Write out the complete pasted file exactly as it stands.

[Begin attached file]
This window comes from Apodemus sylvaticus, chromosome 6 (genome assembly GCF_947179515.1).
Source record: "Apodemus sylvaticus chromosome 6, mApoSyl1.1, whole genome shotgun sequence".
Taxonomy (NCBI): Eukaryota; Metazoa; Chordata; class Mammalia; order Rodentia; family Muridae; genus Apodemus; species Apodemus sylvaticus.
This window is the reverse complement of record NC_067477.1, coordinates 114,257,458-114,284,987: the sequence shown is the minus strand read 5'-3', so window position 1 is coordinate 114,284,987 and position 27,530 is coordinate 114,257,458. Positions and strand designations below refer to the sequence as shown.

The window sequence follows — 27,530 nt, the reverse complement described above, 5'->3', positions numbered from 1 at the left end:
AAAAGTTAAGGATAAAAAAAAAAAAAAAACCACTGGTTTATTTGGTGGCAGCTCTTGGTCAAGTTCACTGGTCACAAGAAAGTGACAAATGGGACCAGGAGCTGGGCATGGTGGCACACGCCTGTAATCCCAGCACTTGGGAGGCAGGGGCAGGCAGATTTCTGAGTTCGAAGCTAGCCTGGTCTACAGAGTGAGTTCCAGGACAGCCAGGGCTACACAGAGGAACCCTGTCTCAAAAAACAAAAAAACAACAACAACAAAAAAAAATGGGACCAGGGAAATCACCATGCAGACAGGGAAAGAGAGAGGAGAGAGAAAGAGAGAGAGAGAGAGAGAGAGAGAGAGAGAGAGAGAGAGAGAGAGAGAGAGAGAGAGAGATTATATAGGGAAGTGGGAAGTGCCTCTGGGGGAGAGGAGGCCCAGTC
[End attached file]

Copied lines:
This window comes from Apodemus sylvaticus, chromosome 6 (genome assembly GCF_947179515.1).
Source record: "Apodemus sylvaticus chromosome 6, mApoSyl1.1, whole genome shotgun sequence".
Taxonomy (NCBI): Eukaryota; Metazoa; Chordata; class Mammalia; order Rodentia; family Muridae; genus Apodemus; species Apodemus sylvaticus.
This window is the reverse complement of record NC_067477.1, coordinates 114,257,458-114,284,987: the sequence shown is the minus strand read 5'-3', so window position 1 is coordinate 114,284,987 and position 27,530 is coordinate 114,257,458. Positions and strand designations below refer to the sequence as shown.

The window sequence follows — 27,530 nt, the reverse complement described above, 5'->3', positions numbered from 1 at the left end:
AAAAGTTAAGGATAAAAAAAAAAAAAAAACCACTGGTTTATTTGGTGGCAGCTCTTGGTCAAGTTCACTGGTCACAAGAAAGTGACAAATGGGACCAGGAGCTGGGCATGGTGGCACACGCCTGTAATCCCAGCACTTGGGAGGCAGGGGCAGGCAGATTTCTGAGTTCGAAGCTAGCCTGGTCTACAGAGTGAGTTCCAGGACAGCCAGGGCTACACAGAGGAACCCTGTCTCAAAAAACAAAAAAACAACAACAACAAAAAAAAATGGGACCAGGGAAATCACCATGCAGACAGGGAAAGAGAGAGGAGAGAGAAAGAGAGAGAGAGAGAGAGAGAGAGAGAGAGAGAGAGAGAGAGAGAGAGAGAGAGAGAGAGATTATATAGGGAAGTGGGAAGTGCCTCTGGGGGAGAGGAGGCCCAGTC